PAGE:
An Introduction to Löb's Theorem in MIRI Research

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I am stuck at part 2.2: "So in particular, if we could prove that mathematics would never prove a contradiction, then in fact mathematics would prove that contradiction"

I've spend 15 minutes on this, but still cannot see relation to löb's theorem. Even though it seems like it should be obvious to attentive reader.

Could anyone please explain or link me to an explanation?

Suppose "mathemathics would never prove a contradiction". We can write it out as *¬Provable(⊥)*. This is logically equivalent to *Provable(⊥) → ⊥*, and it also implies *Provable(Provable(⊥) → ⊥)* by the rules of provability. But Löb's theorem expresses *∀ A (Provable(Provable(A) → A) → Provable(A))*, which we can instantiate to *Provable(Provable(⊥) → ⊥)→ Provable(⊥)*, and now we can apply modus ponens and our assumption to get a *Provable(⊥)*.

Thanks for asking! I should add another sentence in that paragraph; the key step, as Kutta and Quill noted, is that "not A" is logically equivalent to "if A, then False", and in particular the statement "*2+2=5* is not provable" is logically equivalent to "if *2+2=5* were provable, then 2+2=5", and then we can then run Löb's Theorem.

Unless I have completely got something wrong, it should go like this:

- I can't prove a contradiction. I.e. I can't prove false statements.
- For all X: If I find a proof of X, X is true. I.e. For all X: L(X)
- or all X: X (Löb's Theorem).

Perhaps this is the wrong venue, but I'm curious how this work generalizes and either applies or doesn't apply to other lines of research.

Schmidhuber's group has several papers on "Goedel machines" and it seems like they involve the use of proofs to find self-rewrites.

We present the first class of mathematically rigorous, general, fully self-referential, self-improving, optimally efficient problem solvers. Inspired by Kurt Gödel's celebrated self-referential formulas (1931), a Gödel machine (or 'Goedel machine' but not 'Godel machine') rewrites any part of its own code as soon as it has found a proof that the rewrite is useful, where the problem-dependent utility function and the hardware and the entire initial code are described by axioms encoded in an initial proof searcher which is also part of the initial code.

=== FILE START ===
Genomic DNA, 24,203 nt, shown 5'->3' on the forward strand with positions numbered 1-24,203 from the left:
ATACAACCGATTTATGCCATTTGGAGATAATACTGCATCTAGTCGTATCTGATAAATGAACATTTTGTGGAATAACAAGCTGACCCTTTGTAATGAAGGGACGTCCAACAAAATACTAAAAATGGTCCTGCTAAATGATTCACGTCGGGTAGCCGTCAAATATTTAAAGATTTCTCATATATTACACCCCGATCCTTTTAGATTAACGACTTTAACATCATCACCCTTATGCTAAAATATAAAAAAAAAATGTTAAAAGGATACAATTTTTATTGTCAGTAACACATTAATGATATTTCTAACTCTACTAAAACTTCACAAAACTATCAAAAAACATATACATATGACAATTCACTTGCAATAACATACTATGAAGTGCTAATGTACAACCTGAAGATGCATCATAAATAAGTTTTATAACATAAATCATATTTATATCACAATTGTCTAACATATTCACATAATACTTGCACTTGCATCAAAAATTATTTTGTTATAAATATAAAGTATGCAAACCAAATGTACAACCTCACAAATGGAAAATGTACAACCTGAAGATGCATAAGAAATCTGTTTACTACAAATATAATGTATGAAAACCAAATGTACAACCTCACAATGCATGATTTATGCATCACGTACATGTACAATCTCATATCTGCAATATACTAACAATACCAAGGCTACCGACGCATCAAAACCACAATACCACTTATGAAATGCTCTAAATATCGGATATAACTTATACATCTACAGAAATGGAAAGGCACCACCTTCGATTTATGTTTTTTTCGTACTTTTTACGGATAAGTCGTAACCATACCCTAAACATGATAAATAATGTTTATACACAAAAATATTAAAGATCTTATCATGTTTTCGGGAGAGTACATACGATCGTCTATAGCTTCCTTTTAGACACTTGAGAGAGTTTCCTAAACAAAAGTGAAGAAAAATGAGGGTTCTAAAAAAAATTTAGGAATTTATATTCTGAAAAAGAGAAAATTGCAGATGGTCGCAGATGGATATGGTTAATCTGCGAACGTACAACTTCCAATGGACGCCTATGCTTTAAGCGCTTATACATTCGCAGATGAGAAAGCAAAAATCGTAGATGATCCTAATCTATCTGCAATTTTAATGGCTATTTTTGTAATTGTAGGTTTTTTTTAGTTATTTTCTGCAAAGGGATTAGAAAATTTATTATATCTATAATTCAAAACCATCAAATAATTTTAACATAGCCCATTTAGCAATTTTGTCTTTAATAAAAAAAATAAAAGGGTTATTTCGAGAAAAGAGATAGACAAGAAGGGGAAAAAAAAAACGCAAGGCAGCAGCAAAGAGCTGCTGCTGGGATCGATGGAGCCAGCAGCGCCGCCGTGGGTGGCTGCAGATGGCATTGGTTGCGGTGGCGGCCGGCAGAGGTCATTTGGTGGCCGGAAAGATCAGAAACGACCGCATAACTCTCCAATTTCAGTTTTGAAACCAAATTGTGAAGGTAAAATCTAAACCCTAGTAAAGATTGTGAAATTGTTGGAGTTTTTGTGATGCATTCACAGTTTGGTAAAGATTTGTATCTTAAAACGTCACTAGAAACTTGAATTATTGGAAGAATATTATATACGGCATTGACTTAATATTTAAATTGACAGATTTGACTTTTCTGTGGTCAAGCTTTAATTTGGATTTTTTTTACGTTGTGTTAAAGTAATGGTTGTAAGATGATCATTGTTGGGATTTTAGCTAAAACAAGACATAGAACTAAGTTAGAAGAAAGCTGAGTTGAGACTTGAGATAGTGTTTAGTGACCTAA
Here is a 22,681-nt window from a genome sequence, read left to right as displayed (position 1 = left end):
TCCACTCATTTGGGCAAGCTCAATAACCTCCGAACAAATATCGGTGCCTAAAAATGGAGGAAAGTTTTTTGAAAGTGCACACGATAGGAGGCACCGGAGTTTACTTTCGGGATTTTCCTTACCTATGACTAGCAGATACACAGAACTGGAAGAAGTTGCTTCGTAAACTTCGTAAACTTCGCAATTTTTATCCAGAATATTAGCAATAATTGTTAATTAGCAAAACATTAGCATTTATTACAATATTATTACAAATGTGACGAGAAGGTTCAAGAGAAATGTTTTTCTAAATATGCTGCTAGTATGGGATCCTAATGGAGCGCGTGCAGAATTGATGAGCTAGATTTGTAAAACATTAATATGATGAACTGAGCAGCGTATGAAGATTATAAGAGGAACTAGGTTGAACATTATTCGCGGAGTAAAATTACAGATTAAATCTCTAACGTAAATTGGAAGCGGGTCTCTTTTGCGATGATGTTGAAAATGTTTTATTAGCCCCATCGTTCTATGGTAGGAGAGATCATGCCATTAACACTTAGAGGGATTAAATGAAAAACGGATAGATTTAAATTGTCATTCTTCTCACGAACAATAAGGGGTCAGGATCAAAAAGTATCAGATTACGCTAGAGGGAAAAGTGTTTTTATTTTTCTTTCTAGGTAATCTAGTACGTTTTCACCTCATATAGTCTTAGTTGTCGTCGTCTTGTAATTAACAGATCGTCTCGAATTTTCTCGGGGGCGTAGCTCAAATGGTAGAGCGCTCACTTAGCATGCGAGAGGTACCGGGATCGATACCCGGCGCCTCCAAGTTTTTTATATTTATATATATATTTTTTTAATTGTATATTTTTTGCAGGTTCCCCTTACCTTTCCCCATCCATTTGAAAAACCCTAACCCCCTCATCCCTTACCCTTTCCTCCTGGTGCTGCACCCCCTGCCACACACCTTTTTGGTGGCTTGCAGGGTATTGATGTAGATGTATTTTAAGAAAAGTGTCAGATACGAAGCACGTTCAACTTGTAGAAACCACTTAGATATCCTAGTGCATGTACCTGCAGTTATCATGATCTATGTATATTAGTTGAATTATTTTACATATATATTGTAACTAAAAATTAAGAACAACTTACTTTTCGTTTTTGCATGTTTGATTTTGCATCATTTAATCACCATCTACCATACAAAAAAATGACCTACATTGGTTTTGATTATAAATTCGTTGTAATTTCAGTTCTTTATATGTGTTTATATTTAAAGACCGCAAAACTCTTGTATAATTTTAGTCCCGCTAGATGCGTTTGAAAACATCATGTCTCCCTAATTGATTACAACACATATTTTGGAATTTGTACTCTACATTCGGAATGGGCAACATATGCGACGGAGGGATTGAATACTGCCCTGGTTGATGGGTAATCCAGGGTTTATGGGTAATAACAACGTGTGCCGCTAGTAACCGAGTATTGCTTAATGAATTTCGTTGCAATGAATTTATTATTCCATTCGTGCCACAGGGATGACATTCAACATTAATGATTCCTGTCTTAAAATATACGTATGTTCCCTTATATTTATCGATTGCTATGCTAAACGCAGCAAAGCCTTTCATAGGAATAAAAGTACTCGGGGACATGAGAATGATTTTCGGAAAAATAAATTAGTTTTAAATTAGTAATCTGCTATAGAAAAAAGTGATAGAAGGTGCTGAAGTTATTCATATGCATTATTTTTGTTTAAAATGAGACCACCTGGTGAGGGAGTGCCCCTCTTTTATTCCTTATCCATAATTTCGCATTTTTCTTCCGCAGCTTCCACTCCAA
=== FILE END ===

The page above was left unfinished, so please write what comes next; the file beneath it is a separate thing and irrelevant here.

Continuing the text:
Their 2005 paper "Completely Self-Referential Optimal Reinforcement Learners" explained the design and their 2012 paper "Towards an Actual Gödel Machine Implementation" seems to be working towards making something vaguely practical. This is the same group whose PhD students helped founded of DeepMind (like Shane Legg as founder and several others as very early employees). Deepmind was then acquired by Google in 2014.

Since that architecture uses a theorem proving system, and creates new versions of itself, and can even replace its own theorem proving system, it naively seems like the Löbstacle might come up. Are you familiar with Schmidhuber's group's work? Does it seem like their work will run into the Löbstacle and they're just not talking about it? Or does it seem like their architecture makes worries about the Löbstacle irrelevant via some clever architecting?

Basically, my question is "The Löbstacle and Gödel Machines... what's up with them?" :-)

This is several months too late, but yes! Gödel Machines runs into the Löbstacle, as seen in this MIRI paper. From the paper:

it is clear that the obstacles we have encountered apply to Gödel machines as well. Consider a Gödel machine G1 whose fallback policy would “rewrite” it into another Gödel machine G2 with the same suggester (proof searcher, in Schmidhuber’s terminology). G1’s suggester now wants to prove that it is acceptable to instead rewrite itself into G0 2 , a Gödel machine with a very slightly modified proof searcher. It must prove that G0 2 will obtain at least as much utility as G2. In order to do so, naively we would expect that G0 2 will again only execute rewrites if its proof searcher has shown them to be useful; but clearly, this runs into the Löbian obstacle, unless G1 can show that theorems proven by G0 2 are in fact true.

Actually, why is it that when the Lobian obstacle is discussed that it seem to always be in reference to an AI trying to determine if a successor AI is safe, and not an AI trying to determine whether or not it, itself, is safe?

Because we're talking about criteria for action, not epistemology. The heart of the Lobstacle problem is that straightforward ways of evaluating the consequences of actions start to break down when those consequences involve the outcomes of deductive processes equal to or greater than the one brought to bear.